Nature-based solutions have the potential to deliver 30% of the progress we need on climate change by 2030, and can also help reverse nature loss – but they currently receive only about 2.5% of public climate financing. Without a dramatic shift beyond business as usual and the pursuit of short-term reward, the natural systems upon which we depend will collapse.
While its true value is priceless, nature provides services to the global economy. Pollinators, for example, contribute at least $235bn to global food production, while goods and services from our oceans alone are worth about $2.5tn. And the business case for investment in nature is clear. For an annual cost of $5–10bn, conserving marine stocks could increase annual seafood industry profits by more than $50bn, while protecting coastal wetlands could save the insurance industry billions through reducing flood damage loss.
Compared with business as usual, climate-smart growth could deliver at least $26tn in economic benefits through to 2030, while a shift to more sustainable agriculture, combined with forest protection, could deliver over $2tn per year. And pursuing the Sustainable Development Goals (SDGs) could generate economic opportunities in food and agriculture, energy and materials, cities, and health and well-being worth at least $12tn by 2030.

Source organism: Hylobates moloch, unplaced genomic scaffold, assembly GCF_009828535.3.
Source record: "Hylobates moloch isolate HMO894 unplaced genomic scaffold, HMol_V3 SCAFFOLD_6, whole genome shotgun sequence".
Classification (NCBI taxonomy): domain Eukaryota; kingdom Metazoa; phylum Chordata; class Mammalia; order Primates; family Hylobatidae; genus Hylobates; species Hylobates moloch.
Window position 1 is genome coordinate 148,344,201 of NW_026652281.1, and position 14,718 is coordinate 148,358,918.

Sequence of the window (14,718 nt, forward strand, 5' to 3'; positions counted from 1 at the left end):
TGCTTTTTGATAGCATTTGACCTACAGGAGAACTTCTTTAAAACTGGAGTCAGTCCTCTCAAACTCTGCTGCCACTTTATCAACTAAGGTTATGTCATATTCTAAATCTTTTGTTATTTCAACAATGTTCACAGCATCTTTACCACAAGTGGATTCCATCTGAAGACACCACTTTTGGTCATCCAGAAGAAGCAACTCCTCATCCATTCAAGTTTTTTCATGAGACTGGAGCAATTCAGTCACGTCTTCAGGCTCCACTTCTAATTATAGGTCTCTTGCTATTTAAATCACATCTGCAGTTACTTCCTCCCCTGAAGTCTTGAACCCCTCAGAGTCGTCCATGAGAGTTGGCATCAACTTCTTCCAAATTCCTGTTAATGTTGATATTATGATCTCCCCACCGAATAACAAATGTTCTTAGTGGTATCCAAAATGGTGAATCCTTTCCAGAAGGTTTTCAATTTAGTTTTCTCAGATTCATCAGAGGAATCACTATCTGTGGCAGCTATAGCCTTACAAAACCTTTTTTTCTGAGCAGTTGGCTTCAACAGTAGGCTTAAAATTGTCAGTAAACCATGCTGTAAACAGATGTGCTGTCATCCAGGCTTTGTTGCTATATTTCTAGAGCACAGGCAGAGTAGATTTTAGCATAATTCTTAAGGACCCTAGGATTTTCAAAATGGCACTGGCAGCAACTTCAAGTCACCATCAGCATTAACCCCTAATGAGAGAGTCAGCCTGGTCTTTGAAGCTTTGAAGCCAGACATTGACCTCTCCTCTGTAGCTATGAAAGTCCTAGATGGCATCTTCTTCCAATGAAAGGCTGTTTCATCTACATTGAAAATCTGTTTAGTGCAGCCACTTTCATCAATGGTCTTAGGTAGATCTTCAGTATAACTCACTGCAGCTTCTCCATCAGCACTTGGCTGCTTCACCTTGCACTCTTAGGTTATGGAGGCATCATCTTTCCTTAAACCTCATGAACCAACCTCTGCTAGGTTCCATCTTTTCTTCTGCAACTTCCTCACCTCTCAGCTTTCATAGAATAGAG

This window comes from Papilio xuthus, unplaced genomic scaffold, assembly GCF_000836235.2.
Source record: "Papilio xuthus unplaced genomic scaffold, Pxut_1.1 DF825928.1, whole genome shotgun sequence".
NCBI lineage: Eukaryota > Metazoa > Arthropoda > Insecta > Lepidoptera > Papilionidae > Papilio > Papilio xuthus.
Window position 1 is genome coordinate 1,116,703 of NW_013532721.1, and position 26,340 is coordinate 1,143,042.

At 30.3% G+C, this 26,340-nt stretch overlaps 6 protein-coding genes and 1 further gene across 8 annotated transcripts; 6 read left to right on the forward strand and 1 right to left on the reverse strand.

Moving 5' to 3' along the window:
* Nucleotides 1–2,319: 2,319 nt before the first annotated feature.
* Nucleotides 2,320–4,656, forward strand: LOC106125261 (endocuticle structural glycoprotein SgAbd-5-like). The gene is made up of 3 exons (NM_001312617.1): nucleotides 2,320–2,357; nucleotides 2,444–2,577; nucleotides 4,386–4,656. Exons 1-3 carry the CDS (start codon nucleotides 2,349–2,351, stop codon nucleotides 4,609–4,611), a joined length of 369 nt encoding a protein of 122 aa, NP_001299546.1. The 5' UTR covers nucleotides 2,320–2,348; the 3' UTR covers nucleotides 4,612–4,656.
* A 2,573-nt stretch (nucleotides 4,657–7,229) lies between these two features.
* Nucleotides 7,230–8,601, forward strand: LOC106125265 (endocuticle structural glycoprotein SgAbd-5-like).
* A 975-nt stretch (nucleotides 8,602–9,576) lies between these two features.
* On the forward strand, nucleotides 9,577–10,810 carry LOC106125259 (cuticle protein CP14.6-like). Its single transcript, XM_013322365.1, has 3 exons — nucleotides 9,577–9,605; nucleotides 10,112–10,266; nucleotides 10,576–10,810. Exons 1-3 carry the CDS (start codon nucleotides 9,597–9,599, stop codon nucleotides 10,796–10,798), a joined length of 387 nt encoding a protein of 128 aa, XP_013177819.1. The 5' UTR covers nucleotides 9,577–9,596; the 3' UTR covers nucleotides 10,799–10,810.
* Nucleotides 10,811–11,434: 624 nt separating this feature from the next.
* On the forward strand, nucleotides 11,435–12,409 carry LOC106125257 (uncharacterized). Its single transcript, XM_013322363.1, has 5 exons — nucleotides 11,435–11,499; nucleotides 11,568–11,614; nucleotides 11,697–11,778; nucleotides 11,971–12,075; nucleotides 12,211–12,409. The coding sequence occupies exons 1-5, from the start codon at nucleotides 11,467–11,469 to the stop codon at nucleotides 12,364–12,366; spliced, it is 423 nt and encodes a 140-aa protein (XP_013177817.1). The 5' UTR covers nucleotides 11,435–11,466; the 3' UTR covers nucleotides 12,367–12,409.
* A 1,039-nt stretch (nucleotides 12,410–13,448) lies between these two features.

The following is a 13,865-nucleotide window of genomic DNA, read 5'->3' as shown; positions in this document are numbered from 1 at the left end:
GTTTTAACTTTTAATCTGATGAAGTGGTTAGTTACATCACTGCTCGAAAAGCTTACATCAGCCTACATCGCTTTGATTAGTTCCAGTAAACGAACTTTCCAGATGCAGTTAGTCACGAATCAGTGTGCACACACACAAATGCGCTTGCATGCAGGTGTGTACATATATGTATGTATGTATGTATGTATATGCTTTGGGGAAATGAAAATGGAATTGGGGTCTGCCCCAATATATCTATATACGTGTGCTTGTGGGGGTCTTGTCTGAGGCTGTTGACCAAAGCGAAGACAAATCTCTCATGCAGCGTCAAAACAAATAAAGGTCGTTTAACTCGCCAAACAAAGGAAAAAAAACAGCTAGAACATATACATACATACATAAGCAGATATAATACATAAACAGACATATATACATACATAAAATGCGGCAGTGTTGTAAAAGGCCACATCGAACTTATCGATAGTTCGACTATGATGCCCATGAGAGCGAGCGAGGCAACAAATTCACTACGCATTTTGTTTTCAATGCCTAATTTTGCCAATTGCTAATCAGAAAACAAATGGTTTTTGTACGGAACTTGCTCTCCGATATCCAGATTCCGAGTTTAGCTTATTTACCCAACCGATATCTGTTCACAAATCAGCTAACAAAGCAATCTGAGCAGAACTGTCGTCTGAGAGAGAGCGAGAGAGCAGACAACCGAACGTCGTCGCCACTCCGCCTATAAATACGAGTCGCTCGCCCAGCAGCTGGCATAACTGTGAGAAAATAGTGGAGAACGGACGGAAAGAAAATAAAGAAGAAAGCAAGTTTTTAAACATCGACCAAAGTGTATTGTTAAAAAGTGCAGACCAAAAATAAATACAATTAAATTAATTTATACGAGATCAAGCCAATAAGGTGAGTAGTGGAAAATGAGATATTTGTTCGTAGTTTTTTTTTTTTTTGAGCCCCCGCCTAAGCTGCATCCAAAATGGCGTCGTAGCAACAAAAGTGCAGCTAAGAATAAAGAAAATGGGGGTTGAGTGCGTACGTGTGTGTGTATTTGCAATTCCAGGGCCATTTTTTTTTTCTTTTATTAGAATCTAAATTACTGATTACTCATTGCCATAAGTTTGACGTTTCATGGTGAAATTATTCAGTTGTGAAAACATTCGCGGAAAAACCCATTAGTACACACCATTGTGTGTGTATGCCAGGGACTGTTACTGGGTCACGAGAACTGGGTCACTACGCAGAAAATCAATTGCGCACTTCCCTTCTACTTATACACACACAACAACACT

How can companies lead the fight against climate change?
A threefold approach can help companies step up to the challenge.
First, companies can commit to reversing nature loss and restoring natural systems. While science-based targets for nature are under development, companies can already set greenhouse gas emission reduction targets in line with climate science, and adopt a ‘no regrets’ approach to nature, assessing natural capital impacts and dependencies.
In addition, banks, insurers and investors can adopt policies to protect natural World Heritage sites, employ the new ENCORE Tool to assess and integrate natural capital risks, implement the recommendations of the Financial Stability Board’s Taskforce on Climate-related Financial Disclosures, and support the disclosure of nature-related impacts and the establishment of a Task Force for Nature Impact Disclosure.
Second, companies can take action for nature by halting land conversion, investing in key production landscapes, and developing scalable ‘solutions’ to nature loss and restoration in line with the Accountability Framework. Just 100 companies could prevent roughly ten million metric tons of plastic waste, and the ReSource: Plastic platform can help them turn commitments into meaningful action across sectors and supply chains.
Investors in particular can collaborate with the new Dutch Fund for Climate and Development and invest in nature-based solutions that help developing countries build climate-resilient economies. And responding to water-related risks and opportunities, banks can realize commercial value by financing assets that help mitigate water risk.